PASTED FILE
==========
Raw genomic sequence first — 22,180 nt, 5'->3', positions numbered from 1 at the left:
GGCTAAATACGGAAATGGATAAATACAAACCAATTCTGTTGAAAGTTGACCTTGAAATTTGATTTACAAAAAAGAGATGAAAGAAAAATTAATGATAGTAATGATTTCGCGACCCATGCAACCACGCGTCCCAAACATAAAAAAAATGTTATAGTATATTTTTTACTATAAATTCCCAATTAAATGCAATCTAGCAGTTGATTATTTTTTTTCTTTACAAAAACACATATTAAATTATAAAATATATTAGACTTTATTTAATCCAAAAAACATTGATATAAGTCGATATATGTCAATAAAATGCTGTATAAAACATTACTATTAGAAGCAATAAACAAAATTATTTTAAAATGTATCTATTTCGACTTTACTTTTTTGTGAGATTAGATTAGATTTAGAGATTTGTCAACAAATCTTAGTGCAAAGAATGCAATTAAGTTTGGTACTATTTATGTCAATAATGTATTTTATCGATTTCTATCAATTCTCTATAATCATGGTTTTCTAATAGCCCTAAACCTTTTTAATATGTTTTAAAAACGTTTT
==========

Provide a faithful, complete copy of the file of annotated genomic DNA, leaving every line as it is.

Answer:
Raw genomic sequence first — 22,180 nt, 5'->3', positions numbered from 1 at the left:
GGCTAAATACGGAAATGGATAAATACAAACCAATTCTGTTGAAAGTTGACCTTGAAATTTGATTTACAAAAAAGAGATGAAAGAAAAATTAATGATAGTAATGATTTCGCGACCCATGCAACCACGCGTCCCAAACATAAAAAAAATGTTATAGTATATTTTTTACTATAAATTCCCAATTAAATGCAATCTAGCAGTTGATTATTTTTTTTCTTTACAAAAACACATATTAAATTATAAAATATATTAGACTTTATTTAATCCAAAAAACATTGATATAAGTCGATATATGTCAATAAAATGCTGTATAAAACATTACTATTAGAAGCAATAAACAAAATTATTTTAAAATGTATCTATTTCGACTTTACTTTTTTGTGAGATTAGATTAGATTTAGAGATTTGTCAACAAATCTTAGTGCAAAGAATGCAATTAAGTTTGGTACTATTTATGTCAATAATGTATTTTATCGATTTCTATCAATTCTCTATAATCATGGTTTTCTAATAGCCCTAAACCTTTTTAATATGTTTTAAAAACGTTTT